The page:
The personal development space makes a lot of noise about people finding their ”life purpose.” Most people have no idea of what that means, though. What people arrive at, nine times out of ten, is an obfuscation that can be reduced to “I want to be happy.”
But “I want to be happy” (or one of its thousands of variants) is not specific enough to be useful to anyone. Also, it does do not take into account the length of time in which said happiness is desirable. Why, I could be very happy on a diet of chocolate croissants while spending all my waking hours playing video games. But it is debatable whether that happiness would be lasting. I predict it would not work out in the long term.
Here is a formula, then: long-term, consistent happiness can be reached through any activity that is both interesting and produces value. The “interesting” ensures happiness in the present, and the “production of value”, in the future.
Let’s take video games as an example (because it’s my hobby). I think video games are extremely interesting. Playing them is very pleasurable. They are useful because people need to relax; they are my means of relaxation. But I do not produce value when I play. There are people who do. They either play very well, or comment very well on their playing, and thus practice a form of art. These people are generating value when they play, a craft that provides entertainment and inspiration for other people. But that’s not my case. In my case, video games are a blissful pastime, but there is no production value. And there is nothing wrong with that; it merely means that I can’t make video games the center of my life.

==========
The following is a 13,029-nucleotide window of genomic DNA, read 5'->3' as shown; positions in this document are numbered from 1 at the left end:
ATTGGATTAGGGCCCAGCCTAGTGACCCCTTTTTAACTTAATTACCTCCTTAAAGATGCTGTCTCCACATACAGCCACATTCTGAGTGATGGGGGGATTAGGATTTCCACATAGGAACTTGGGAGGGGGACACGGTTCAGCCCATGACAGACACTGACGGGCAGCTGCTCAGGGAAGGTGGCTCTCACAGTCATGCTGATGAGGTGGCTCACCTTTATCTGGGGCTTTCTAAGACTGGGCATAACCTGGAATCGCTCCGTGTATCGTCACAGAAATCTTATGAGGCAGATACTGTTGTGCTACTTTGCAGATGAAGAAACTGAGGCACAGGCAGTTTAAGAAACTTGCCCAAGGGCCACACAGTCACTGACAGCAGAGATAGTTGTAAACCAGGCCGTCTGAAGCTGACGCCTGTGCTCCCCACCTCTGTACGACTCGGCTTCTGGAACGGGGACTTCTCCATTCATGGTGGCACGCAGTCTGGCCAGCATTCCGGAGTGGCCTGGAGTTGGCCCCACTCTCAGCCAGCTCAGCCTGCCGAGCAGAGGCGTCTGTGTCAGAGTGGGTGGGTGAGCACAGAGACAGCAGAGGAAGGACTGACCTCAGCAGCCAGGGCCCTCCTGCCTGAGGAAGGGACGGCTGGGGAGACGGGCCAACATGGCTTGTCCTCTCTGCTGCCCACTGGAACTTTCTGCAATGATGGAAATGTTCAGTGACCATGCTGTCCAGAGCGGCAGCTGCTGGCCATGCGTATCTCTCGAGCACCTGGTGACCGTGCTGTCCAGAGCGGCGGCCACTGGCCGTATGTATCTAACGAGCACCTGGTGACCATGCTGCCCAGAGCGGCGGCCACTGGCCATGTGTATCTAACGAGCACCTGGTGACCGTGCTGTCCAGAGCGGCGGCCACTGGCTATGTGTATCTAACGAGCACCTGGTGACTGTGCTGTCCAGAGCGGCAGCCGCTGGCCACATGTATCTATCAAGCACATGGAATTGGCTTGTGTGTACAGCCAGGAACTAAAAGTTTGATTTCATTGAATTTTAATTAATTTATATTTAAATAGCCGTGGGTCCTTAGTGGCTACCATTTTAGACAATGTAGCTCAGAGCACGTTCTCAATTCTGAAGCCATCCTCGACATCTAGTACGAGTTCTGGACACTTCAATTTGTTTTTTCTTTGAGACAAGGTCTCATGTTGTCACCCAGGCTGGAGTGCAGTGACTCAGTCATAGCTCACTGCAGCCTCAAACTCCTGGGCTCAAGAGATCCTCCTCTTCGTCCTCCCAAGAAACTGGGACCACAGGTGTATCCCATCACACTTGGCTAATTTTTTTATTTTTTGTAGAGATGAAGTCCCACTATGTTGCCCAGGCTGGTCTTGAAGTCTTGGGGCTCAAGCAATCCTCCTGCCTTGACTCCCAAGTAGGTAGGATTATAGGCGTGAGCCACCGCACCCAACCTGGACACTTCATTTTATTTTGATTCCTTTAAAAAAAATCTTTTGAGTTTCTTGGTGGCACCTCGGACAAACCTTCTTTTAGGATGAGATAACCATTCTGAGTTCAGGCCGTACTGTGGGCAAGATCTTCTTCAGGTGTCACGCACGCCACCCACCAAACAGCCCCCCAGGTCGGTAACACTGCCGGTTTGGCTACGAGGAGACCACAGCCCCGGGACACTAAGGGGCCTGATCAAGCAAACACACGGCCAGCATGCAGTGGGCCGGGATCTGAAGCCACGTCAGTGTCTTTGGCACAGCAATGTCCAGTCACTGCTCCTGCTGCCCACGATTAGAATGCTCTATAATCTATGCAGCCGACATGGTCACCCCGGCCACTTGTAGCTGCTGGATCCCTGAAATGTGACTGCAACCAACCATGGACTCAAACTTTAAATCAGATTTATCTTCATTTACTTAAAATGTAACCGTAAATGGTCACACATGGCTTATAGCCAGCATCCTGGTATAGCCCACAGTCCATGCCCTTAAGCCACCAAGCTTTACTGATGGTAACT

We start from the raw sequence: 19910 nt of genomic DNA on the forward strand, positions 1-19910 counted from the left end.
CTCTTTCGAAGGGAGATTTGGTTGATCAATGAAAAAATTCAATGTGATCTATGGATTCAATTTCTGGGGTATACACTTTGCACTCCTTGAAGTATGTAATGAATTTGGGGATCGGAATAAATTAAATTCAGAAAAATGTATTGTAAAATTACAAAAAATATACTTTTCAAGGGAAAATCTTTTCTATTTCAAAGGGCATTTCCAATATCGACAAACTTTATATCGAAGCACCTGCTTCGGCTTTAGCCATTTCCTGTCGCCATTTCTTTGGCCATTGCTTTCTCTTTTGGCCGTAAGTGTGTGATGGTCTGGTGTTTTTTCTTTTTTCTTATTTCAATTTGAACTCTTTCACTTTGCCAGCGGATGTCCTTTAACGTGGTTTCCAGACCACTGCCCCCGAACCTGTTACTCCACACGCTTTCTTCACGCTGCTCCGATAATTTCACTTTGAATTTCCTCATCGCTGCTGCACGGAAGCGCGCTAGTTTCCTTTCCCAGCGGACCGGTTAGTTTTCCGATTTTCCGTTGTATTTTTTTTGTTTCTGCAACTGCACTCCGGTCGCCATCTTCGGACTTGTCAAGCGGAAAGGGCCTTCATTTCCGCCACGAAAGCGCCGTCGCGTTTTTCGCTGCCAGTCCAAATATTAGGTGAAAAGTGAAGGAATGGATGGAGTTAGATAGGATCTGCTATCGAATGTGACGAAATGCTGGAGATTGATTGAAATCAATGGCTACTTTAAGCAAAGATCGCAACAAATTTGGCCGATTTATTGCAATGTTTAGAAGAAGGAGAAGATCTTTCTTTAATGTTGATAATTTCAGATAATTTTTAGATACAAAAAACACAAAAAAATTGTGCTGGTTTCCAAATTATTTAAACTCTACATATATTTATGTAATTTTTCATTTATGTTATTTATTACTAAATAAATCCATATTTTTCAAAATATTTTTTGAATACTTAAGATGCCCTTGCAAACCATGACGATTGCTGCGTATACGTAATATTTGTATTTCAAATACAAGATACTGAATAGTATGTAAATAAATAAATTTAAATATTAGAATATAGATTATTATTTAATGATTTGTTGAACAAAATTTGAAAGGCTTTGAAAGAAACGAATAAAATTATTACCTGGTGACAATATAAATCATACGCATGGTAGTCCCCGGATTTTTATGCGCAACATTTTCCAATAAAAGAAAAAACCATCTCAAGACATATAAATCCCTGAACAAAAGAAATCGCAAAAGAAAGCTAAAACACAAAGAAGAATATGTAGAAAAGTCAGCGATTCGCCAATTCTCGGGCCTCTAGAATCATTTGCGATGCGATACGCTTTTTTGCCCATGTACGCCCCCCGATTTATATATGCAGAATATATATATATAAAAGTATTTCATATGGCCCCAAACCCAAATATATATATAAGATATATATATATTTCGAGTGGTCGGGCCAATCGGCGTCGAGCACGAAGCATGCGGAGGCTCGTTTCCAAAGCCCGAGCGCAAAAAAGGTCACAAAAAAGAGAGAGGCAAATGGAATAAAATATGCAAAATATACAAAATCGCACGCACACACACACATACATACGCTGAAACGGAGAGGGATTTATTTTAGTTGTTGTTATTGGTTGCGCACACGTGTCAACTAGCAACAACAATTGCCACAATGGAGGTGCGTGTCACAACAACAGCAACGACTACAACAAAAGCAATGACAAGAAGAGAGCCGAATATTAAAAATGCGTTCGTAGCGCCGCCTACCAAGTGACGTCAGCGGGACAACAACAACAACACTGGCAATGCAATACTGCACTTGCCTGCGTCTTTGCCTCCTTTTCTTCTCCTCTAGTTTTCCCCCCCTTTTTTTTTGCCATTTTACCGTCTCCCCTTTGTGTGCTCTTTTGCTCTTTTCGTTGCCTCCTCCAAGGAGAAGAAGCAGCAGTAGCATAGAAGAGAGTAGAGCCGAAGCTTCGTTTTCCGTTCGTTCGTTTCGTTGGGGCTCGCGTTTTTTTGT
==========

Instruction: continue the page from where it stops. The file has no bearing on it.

The opposite scenario — production of value, without meaning — is well known. Most professions produce value. And yet, it seems they are always mostly unfulfilling. For the majority of the population, working is an obligation, a means to provide the fuel needed for the living of heir life.
Most of the attempts to solve this problem do so in an unsustainable way: by generating value in an activity that the person does not like, so they can “buy” time for activities that they find fulfilling. Case in point: the person who works for a lifetime to be able to afford a luxurious retirement. The problem is that this game is flawed. Most people aren’t successful at this and the few who are, soon discover that the pure leisure that they worked towards proves unsatisfactory.
To find that perfect mix, then, of an activity that is meaningful and simultaneously generates value – that is one of the most important pursuits that we should take up in our life. And the only way to do it is through trial and error. We need to work at things that generate value until we find one that makes our soul sing. Or we need to think about how to generate value through activities which we already know make our soul sing.
Have you started your search?